Young people have been fleeing Russia Two, and in most cases they never come back


The economic situation varies across the cities of Russia Two: the highest incomes are enjoyed by residents of oil- and gas-producing cities in Tyumen region, and incomes are also somewhat higher in cities with large steel and coal industry enterprises — that is, in cities with export-oriented economies. In cities with export substitution industries (machine building, the food industry, and so forth), wages are considerably lower than in the regional centres. Workers at a metallurgical factory in Zlatoust, Chelyabinsk Region (population: 172,000). Photo (c) 2013, Yury Abramochkin / Visual RIAN. All rights reserved.Young people have been fleeing Russia Two, and in most cases they never come back. Economic crises are particularly hard on one-company cities. There are more than 150 of these, and they account for ten percent of the country’s urban population. The denizens of Russia Two, like the residents of the largest cities, have not been happy with the political situation. During the 2011 parliamentary elections, the share of votes cast in favour of the ruling party (United Russia) in many industrial cities was as low as in large regional centre (29–38%). 

However, during the presidential elections, Russia Two residents voted for Putin because, more than anything else, they valued stability, employment, and wages. They remembered the 1990s well, when enterprises would remain idle for long periods of time while workers would go unpaid for months on end. The main reason for Russia Two to protest is the loss of jobs and wages. Lliberal ideas of modernisation are unpopular; the greatest value is a strong paternalist state and large-scale social policy.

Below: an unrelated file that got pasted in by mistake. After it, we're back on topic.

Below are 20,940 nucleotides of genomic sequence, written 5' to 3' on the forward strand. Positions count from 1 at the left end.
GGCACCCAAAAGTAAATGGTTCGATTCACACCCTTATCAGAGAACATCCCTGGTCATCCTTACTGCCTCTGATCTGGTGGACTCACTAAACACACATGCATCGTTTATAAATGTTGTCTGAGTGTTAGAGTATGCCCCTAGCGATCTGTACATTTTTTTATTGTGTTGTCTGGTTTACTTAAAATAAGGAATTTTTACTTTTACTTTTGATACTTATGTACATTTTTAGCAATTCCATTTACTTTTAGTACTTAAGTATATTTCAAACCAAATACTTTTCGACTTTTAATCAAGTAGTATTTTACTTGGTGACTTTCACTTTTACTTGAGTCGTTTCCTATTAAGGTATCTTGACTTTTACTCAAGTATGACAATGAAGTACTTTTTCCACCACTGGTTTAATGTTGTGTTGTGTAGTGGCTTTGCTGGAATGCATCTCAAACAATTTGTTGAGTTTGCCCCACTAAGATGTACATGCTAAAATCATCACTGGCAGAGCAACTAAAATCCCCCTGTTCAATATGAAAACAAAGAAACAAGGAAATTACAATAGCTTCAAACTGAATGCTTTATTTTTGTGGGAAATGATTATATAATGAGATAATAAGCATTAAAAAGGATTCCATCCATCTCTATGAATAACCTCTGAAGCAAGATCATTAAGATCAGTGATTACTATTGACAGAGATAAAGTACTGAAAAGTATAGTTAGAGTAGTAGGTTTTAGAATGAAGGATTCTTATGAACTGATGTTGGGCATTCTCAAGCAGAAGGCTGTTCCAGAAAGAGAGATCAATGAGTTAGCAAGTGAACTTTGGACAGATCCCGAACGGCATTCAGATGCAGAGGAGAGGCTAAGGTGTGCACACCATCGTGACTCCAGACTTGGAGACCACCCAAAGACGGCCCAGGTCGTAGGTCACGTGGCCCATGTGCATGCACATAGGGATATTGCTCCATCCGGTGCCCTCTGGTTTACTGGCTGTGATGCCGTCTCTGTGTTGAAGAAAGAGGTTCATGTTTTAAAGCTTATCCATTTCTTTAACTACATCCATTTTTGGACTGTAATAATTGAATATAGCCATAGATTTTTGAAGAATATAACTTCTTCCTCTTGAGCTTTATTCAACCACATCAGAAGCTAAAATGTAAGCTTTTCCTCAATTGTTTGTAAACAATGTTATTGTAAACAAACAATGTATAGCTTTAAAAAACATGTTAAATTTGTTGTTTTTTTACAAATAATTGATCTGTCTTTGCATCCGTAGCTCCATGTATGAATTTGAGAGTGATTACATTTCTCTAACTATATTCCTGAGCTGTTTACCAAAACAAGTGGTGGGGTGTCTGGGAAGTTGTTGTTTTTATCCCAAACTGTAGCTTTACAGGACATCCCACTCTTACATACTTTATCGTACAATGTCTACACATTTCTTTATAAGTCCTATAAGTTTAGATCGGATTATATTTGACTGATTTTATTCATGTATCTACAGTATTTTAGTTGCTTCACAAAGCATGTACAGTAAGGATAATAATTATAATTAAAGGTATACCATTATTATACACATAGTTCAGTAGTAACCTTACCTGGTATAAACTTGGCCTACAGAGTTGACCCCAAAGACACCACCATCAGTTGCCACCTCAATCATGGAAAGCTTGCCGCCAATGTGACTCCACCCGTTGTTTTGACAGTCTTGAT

The Kremlin’s spin doctors have managed to pit the hardworking populace of Russia Two against the residents of Russia One

The residents of industrial Russia feel like they are the main “providers” for Russia; therefore, the Kremlin’s spin doctors have managed to pit the hardworking populace of Russia Two against the residents of Russia One who, in the language of the official propaganda, “only wag their tongues and produce nothing.” The existence of a political rift is confirmed by the outcome of the presidential elections. In the Urals, during the 2012 presidential race, Putin garnered twice as much support as United Russia received there in the parliamentary election in 2011.

At the margins, but not marginal: Russias Three & Four

Russia Three is the traditionalist and inert rural heartland of most of Russia’s regions, as well as the communities in villages and small towns with a population of less than 20,000 (collectively, more than one-third of the country’s population).


In these cities, the levels of education and mobility are at their lowest; the public sector and agriculture provide most of the jobs; and a large share of those employed are in the informal sector. The periphery is apolitical and always votes for the incumbent authorities. Russia Three also suffers from depopulation. The borders between these three Russias are blurred. Obviously, the distribution of the population is not the only factor affecting the pace of modernisation, but the centre-periphery model helps identify the key differences. The village postman arrives. Zikhnov, Arkhangelsk Region, 2011. Photo (c): Aleksei Kudenko / visual RIAN. All rights reserved.Russia Four is yet another periphery, which comprises the underdeveloped republics of the North Caucasus (five percent of Russia’s total population) and the south of Siberia (less than one percent). These regions differ greatly from the rest of Russia because they are at an earlier stage of the modernisation transition: urbanisation began later, the demographic transition is incomplete, birth rates remain high, the patriarchal clan-based structure of society persists, ethnic differences are acute, and religion plays an important role.

The rural population is still young, cities have yet to digest the growing migration from the rural areas, and the urban way of life is only just taking shape there. The modernised, urban population is too slow to expand, because a fairly large part of the educated and competitive young people are moving to the country’s largest cities.